As a result, he apologized and ESPN suspended Sutcliffe for one game the next week.[2]

Monday Night Baseball on other networks

FS1 (2016, 2020-present)

FS1 has aired Monday night games as well:

Year Date Matchup
2016 May 23, 2016, 8:00PM Angels Rangers
September 19, 2016, 10:00PM Diamondbacks Padres
2020 August 3, 2020, 7:00PM Mets Braves
August 10, 2020, 6:00PM Braves Phillies
August 17, 2020, 9:00PM Padres Rangers
August 24, 2020, 7:00PM Cubs Tigers
September 7, 2020, 9:00PM Rockies Padres
September 14, 2020, 8:00PM Athletics Mariners
2021 April 12, 2021, 7:30PM Cubs Brewers
2022 April 11, 2022, 6:30PM Mets Phillies
June 20, 2022, 8:00PM Cardinals Brewers
July 11, 2022, 7:00PM Mets Braves
August 15, 2022, 8:00PM Astros White Sox

History (1967–1988)

The NBC years (1966–1975)

Monday Night Baseball was born on October 19, 1966, when NBC signed a three-year contract to televise the game. Under the deal, NBC paid roughly $6 million per year for the 25 Games of the Week, $6.1 million for the 1967 World Series and 1967 All-Star Game, and $6.5 million for the 1968 World Series and 1968 All-Star Game. This brought the total value of the contract (which included three Monday night telecasts each season) up to $30.6 million.

From 19721975 NBC[3] televised Monday games under a contract worth $72 million. In 1973, NBC extended the Monday night telecasts to 15 straight (with a local blackout). September 1, 1975 saw NBC's last Monday Night Baseball game, in which the Montréal Expos beat the Philadelphia Phillies 6–5.

Curt Gowdy called the Monday night games with Tony Kubek from 1972 to 1974, the pair being joined in 1973 and 1974 by various guest commentators from both in and out of the baseball world. Jim Simpson and Maury Wills called the secondary backup games. Joe Garagiola hosted NBC's pregame show, The Baseball World of Joe Garagiola, and teamed with Gowdy to call the games in 1975.

The ABC years (1976–1988)

ABC would pick up the television rights for Monday Night Baseball[4] games in the following year. Just like with Monday Night Football, ABC brought in the concept of the three-man-booth (originally composed of Bob Prince, Bob Uecker, and Warner Wolf as the primary crew) to their baseball telecasts.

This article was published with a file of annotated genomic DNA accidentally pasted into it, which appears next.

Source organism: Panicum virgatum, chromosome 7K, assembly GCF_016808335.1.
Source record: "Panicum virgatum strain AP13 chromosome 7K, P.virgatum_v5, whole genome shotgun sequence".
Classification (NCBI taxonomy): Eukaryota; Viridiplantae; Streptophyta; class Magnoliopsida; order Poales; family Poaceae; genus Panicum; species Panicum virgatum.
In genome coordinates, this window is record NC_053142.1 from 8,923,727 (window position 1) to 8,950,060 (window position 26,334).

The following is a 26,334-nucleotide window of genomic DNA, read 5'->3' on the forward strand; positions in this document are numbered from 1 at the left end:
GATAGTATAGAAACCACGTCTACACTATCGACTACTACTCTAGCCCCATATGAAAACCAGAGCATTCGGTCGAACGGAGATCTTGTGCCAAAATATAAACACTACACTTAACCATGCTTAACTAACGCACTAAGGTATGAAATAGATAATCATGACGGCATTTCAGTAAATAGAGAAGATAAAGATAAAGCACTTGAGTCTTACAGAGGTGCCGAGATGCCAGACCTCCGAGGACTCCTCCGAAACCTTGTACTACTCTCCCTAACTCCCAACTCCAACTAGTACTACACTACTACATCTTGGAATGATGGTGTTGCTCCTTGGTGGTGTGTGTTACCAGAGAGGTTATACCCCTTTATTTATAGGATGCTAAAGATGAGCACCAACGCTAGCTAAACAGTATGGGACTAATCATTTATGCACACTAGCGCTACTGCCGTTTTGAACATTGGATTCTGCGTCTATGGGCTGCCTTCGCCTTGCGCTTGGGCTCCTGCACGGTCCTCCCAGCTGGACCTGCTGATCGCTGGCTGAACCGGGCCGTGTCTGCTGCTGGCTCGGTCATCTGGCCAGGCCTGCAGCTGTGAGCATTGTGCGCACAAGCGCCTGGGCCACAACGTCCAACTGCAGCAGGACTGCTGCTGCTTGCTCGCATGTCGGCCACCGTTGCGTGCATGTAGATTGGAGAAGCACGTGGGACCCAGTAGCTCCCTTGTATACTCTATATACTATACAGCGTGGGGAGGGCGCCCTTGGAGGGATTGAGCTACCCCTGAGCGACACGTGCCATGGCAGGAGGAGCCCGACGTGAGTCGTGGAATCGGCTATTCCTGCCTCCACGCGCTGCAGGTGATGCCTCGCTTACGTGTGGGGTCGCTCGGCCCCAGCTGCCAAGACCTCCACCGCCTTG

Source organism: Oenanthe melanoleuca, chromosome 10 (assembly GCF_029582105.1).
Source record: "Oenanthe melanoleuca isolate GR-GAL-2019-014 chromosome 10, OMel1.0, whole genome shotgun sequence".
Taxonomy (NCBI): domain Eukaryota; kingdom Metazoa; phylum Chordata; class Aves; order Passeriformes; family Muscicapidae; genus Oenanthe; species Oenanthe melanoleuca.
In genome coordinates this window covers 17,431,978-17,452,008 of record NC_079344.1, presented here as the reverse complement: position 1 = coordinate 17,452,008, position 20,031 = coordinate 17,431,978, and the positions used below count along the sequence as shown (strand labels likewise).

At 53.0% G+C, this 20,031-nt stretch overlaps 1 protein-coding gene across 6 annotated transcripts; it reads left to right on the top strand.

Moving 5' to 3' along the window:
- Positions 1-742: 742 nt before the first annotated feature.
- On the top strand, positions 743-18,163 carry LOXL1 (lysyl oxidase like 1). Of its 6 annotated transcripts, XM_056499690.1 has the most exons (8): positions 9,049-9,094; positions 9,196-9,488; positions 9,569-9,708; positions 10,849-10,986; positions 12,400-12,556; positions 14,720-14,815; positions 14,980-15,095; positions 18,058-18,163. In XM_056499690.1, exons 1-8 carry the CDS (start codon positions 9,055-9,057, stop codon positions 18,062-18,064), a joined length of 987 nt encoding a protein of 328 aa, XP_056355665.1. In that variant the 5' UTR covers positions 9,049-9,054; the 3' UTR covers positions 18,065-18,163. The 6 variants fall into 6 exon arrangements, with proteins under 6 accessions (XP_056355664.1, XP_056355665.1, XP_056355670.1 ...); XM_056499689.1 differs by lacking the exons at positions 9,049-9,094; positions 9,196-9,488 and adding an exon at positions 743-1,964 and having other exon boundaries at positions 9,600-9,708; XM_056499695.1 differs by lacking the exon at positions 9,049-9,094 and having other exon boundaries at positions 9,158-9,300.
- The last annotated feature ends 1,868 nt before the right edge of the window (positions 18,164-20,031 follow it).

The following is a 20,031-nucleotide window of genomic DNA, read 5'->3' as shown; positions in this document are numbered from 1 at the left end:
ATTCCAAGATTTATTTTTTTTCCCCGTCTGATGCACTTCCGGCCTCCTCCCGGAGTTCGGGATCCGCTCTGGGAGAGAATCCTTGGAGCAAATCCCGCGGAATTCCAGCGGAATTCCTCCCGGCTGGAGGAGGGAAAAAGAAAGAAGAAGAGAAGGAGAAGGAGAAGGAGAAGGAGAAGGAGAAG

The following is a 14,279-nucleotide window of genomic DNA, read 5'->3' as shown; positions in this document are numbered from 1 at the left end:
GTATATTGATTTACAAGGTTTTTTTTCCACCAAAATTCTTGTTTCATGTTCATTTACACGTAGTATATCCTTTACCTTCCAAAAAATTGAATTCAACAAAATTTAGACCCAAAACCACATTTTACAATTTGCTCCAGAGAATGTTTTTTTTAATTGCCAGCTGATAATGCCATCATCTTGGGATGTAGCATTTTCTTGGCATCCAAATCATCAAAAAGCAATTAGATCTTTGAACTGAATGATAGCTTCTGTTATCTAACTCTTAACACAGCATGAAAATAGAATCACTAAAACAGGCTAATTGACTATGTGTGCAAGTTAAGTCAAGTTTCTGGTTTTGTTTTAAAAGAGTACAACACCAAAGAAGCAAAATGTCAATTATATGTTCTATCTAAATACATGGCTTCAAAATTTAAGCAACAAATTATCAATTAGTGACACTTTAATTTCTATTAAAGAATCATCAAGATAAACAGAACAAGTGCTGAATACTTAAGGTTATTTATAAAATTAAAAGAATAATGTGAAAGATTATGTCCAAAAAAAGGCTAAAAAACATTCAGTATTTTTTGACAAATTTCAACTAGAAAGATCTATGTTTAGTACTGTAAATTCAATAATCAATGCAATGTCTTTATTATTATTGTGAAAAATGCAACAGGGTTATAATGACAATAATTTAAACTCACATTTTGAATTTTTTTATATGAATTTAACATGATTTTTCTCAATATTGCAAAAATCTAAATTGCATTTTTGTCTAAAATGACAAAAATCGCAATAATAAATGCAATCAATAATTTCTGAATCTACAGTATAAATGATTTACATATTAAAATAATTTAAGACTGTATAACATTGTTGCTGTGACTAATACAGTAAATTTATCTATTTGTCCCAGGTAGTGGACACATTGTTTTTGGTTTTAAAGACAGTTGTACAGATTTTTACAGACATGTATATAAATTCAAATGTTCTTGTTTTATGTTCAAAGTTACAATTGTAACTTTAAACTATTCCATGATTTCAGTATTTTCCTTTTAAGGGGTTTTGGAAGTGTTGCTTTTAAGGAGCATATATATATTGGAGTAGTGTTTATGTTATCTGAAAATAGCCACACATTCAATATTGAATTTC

Ratings were typically poor for ABC's Monday night games, and by 1986, ABC only televised 13 Monday Night Baseball games. This was a fairly sharp contrast to the 18 games to that were scheduled in 1978. The Sporting News suggested that ABC paid Major League Baseball to not make them televise the regular season, opining that the network only wanted the sport for October anyway. For most of its time on ABC, the Monday night games were held on "dead travel days" when few games were scheduled. The team owners liked that arrangement, as the ABC games didn't compete against their stadium box offices and local telecasts. The network, on the other hand, found the arrangement far more complicated; ABC often had only one or two games to pick from for each telecast from a schedule designed by Major League Baseball. While trying to give all of the teams national exposure, ABC ended up with a surplus of games involving games between either small-market teams and/or teams with losing records.

In 1989 (the final year of ABC's contract with Major League Baseball), ABC moved the baseball telecasts to Thursday nights in hopes of getting a leg up against NBC's Cosby Show. The network also aired some late-season games on Sunday afternoons.

The FX cable channel aired Monday night games in 1997. The series returned in 2002 as ESPN (which, like ABC by that point, was owned by The Walt Disney Company) created a package under its deal for national cable rights.

ABC's MNB announcers

Color commentary

See also


  1. ^ Hughes, Katie. "The Walt Disney Company, ESPN and Major League Baseball Reach Long-Term Rights Extension for Fully Exclusive, Marquee Schedule". ESPN Press Room (Press release). Retrieved 2021-05-23.
  2. ^ "The 2006 Foot-In-Mouth Awards". Archived from the original on 2009-08-14. Retrieved 2006-12-26.
  3. ^ "NBC begins "Monday Night Baseball" broadcasts". NBC Sports History Page.
  4. ^ Shea, Stuart (7 May 2015). Calling the Game: Baseball Broadcasting from 1920 to the Present. SABR, Inc. p. 358. ISBN 9781933599410.

External links

This page was last edited on 21 November 2022, at 16:45